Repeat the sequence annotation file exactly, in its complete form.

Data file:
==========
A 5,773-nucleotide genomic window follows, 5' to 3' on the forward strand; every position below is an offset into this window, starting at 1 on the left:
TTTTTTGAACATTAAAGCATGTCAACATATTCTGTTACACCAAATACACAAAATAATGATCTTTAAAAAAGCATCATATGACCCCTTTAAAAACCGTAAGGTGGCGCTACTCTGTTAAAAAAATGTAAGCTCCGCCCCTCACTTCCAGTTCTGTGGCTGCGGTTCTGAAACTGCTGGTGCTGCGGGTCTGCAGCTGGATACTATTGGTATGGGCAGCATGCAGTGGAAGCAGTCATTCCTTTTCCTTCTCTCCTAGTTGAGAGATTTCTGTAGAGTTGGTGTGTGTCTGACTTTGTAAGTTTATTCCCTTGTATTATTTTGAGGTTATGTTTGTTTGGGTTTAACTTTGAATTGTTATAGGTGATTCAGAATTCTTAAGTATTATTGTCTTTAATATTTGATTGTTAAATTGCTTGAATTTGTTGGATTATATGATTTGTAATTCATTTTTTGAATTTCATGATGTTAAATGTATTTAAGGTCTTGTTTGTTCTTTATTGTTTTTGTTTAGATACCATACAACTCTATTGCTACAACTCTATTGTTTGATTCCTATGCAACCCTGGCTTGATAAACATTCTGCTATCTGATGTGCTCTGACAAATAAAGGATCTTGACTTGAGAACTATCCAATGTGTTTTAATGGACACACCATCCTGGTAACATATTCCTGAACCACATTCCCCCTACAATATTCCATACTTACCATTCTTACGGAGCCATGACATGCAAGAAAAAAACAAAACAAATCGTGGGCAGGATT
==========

A 5,773-nucleotide genomic window follows, 5' to 3' on the forward strand; every position below is an offset into this window, starting at 1 on the left:
TTTTTTGAACATTAAAGCATGTCAACATATTCTGTTACACCAAATACACAAAATAATGATCTTTAAAAAAGCATCATATGACCCCTTTAAAAACCGTAAGGTGGCGCTACTCTGTTAAAAAAATGTAAGCTCCGCCCCTCACTTCCAGTTCTGTGGCTGCGGTTCTGAAACTGCTGGTGCTGCGGGTCTGCAGCTGGATACTATTGGTATGGGCAGCATGCAGTGGAAGCAGTCATTCCTTTTCCTTCTCTCCTAGTTGAGAGATTTCTGTAGAGTTGGTGTGTGTCTGACTTTGTAAGTTTATTCCCTTGTATTATTTTGAGGTTATGTTTGTTTGGGTTTAACTTTGAATTGTTATAGGTGATTCAGAATTCTTAAGTATTATTGTCTTTAATATTTGATTGTTAAATTGCTTGAATTTGTTGGATTATATGATTTGTAATTCATTTTTTGAATTTCATGATGTTAAATGTATTTAAGGTCTTGTTTGTTCTTTATTGTTTTTGTTTAGATACCATACAACTCTATTGCTACAACTCTATTGTTTGATTCCTATGCAACCCTGGCTTGATAAACATTCTGCTATCTGATGTGCTCTGACAAATAAAGGATCTTGACTTGAGAACTATCCAATGTGTTTTAATGGACACACCATCCTGGTAACATATTCCTGAACCACATTCCCCCTACAATATTCCATACTTACCATTCTTACGGAGCCATGACATGCAAGAAAAAAACAAAACAAATCGTGGGCAGGATT